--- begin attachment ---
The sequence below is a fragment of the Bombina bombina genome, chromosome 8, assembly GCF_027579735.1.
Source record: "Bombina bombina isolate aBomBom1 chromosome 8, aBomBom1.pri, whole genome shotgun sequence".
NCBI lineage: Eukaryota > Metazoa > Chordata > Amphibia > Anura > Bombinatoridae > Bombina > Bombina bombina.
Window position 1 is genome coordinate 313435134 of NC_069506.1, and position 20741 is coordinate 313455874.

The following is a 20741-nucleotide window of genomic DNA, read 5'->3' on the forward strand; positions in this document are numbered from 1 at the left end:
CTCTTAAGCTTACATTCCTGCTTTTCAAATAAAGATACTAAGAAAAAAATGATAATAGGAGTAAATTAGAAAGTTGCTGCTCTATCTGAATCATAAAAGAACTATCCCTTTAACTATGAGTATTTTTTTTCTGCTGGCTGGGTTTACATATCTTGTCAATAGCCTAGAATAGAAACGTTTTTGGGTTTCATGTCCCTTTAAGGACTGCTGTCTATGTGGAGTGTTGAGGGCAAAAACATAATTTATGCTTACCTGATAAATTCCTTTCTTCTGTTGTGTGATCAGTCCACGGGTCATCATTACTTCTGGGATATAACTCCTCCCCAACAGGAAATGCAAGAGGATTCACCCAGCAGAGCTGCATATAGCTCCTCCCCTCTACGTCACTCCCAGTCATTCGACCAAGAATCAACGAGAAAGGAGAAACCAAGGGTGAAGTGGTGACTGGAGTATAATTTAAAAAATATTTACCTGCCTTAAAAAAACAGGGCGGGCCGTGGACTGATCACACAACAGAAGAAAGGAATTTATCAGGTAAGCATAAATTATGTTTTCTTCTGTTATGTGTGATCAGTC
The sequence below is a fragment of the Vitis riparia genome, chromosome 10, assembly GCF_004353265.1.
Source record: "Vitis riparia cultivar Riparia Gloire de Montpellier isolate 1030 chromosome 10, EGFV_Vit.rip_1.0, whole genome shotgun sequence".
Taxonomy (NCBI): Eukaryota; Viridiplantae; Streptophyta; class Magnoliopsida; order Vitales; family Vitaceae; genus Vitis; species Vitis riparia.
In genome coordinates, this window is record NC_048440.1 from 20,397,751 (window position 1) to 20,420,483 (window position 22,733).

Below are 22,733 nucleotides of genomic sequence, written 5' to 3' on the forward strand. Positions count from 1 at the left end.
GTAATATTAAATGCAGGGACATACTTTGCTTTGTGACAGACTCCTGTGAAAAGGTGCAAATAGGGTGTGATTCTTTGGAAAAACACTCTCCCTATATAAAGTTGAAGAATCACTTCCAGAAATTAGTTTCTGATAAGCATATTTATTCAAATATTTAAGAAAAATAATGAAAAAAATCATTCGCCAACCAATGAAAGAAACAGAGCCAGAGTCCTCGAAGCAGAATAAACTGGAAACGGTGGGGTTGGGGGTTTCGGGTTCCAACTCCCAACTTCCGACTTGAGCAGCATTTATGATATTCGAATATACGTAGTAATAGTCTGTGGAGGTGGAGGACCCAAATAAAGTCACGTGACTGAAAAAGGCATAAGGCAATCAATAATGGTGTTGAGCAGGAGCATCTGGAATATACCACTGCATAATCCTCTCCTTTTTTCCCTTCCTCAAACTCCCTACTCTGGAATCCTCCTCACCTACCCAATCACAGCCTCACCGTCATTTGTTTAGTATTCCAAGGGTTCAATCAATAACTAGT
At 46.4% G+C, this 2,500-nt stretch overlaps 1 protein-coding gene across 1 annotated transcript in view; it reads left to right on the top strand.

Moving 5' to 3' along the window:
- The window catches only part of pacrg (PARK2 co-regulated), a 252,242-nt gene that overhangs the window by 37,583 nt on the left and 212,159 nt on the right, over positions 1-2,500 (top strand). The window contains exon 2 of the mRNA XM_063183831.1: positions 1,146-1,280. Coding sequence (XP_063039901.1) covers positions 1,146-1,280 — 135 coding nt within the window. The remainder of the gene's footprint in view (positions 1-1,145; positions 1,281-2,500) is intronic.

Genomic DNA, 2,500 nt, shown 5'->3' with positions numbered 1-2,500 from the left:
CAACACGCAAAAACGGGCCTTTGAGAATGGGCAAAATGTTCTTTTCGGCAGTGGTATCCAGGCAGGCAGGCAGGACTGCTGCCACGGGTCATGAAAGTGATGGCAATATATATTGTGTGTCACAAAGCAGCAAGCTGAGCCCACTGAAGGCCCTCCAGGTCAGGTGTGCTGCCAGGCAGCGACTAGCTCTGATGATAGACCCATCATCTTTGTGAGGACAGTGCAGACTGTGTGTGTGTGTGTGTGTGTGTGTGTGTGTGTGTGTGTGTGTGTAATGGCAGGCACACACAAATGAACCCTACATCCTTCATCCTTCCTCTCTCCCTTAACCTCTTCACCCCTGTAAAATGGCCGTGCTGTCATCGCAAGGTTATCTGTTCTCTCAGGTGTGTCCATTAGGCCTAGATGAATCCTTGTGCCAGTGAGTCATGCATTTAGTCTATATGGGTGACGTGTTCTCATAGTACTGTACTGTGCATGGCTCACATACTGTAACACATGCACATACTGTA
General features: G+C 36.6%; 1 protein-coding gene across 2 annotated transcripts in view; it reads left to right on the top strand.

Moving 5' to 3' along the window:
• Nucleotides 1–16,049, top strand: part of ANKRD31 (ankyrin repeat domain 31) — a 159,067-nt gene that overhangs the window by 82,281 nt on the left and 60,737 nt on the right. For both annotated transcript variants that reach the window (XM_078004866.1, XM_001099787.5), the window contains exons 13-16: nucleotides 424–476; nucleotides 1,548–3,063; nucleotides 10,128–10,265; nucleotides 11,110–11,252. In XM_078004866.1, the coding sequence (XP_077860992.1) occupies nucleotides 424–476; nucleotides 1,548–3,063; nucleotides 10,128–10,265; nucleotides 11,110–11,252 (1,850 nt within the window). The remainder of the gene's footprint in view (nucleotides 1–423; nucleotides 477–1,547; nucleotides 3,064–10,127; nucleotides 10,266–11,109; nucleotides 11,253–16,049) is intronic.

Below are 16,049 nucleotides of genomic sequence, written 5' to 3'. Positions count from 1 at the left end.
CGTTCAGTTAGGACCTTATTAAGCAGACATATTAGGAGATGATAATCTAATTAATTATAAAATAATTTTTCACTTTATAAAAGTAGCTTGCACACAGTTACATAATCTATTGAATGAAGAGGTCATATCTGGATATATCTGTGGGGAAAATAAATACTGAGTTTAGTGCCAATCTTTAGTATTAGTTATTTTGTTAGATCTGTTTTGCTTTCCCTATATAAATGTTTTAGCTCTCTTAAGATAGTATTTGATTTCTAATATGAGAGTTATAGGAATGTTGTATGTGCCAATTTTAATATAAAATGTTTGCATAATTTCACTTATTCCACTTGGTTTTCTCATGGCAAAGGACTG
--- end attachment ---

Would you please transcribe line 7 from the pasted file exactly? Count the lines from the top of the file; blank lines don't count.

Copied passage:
The sequence below is a fragment of the Vitis riparia genome, chromosome 10, assembly GCF_004353265.1.